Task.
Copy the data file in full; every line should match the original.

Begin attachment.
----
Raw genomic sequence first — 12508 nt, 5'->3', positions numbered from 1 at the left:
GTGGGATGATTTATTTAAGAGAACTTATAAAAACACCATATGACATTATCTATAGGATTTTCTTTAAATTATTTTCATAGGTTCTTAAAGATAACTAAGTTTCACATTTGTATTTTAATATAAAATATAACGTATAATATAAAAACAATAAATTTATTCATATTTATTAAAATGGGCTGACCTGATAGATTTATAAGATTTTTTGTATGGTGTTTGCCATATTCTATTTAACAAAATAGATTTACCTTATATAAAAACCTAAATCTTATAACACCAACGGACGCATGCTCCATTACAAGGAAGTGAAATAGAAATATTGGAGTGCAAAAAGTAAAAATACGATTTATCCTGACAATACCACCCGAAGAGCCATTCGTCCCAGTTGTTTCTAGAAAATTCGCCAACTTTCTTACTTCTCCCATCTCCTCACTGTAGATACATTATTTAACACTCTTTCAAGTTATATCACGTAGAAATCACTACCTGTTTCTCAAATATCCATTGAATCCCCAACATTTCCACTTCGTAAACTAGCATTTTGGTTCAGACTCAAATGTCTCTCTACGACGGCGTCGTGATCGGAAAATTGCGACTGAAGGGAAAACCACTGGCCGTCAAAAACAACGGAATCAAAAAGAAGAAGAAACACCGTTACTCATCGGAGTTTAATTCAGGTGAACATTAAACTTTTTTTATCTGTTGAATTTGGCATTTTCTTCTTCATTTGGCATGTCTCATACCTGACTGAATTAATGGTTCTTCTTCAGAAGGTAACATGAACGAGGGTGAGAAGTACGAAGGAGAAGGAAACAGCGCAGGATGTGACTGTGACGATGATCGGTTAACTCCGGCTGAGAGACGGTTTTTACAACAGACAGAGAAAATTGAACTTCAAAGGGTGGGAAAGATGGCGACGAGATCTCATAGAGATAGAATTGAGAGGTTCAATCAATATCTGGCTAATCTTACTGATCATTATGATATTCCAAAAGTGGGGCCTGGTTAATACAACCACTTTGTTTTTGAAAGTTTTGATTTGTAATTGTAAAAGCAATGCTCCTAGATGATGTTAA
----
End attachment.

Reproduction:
Raw genomic sequence first — 12508 nt, 5'->3', positions numbered from 1 at the left:
GTGGGATGATTTATTTAAGAGAACTTATAAAAACACCATATGACATTATCTATAGGATTTTCTTTAAATTATTTTCATAGGTTCTTAAAGATAACTAAGTTTCACATTTGTATTTTAATATAAAATATAACGTATAATATAAAAACAATAAATTTATTCATATTTATTAAAATGGGCTGACCTGATAGATTTATAAGATTTTTTGTATGGTGTTTGCCATATTCTATTTAACAAAATAGATTTACCTTATATAAAAACCTAAATCTTATAACACCAACGGACGCATGCTCCATTACAAGGAAGTGAAATAGAAATATTGGAGTGCAAAAAGTAAAAATACGATTTATCCTGACAATACCACCCGAAGAGCCATTCGTCCCAGTTGTTTCTAGAAAATTCGCCAACTTTCTTACTTCTCCCATCTCCTCACTGTAGATACATTATTTAACACTCTTTCAAGTTATATCACGTAGAAATCACTACCTGTTTCTCAAATATCCATTGAATCCCCAACATTTCCACTTCGTAAACTAGCATTTTGGTTCAGACTCAAATGTCTCTCTACGACGGCGTCGTGATCGGAAAATTGCGACTGAAGGGAAAACCACTGGCCGTCAAAAACAACGGAATCAAAAAGAAGAAGAAACACCGTTACTCATCGGAGTTTAATTCAGGTGAACATTAAACTTTTTTTATCTGTTGAATTTGGCATTTTCTTCTTCATTTGGCATGTCTCATACCTGACTGAATTAATGGTTCTTCTTCAGAAGGTAACATGAACGAGGGTGAGAAGTACGAAGGAGAAGGAAACAGCGCAGGATGTGACTGTGACGATGATCGGTTAACTCCGGCTGAGAGACGGTTTTTACAACAGACAGAGAAAATTGAACTTCAAAGGGTGGGAAAGATGGCGACGAGATCTCATAGAGATAGAATTGAGAGGTTCAATCAATATCTGGCTAATCTTACTGATCATTATGATATTCCAAAAGTGGGGCCTGGTTAATACAACCACTTTGTTTTTGAAAGTTTTGATTTGTAATTGTAAAAGCAATGCTCCTAGATGATGTTAA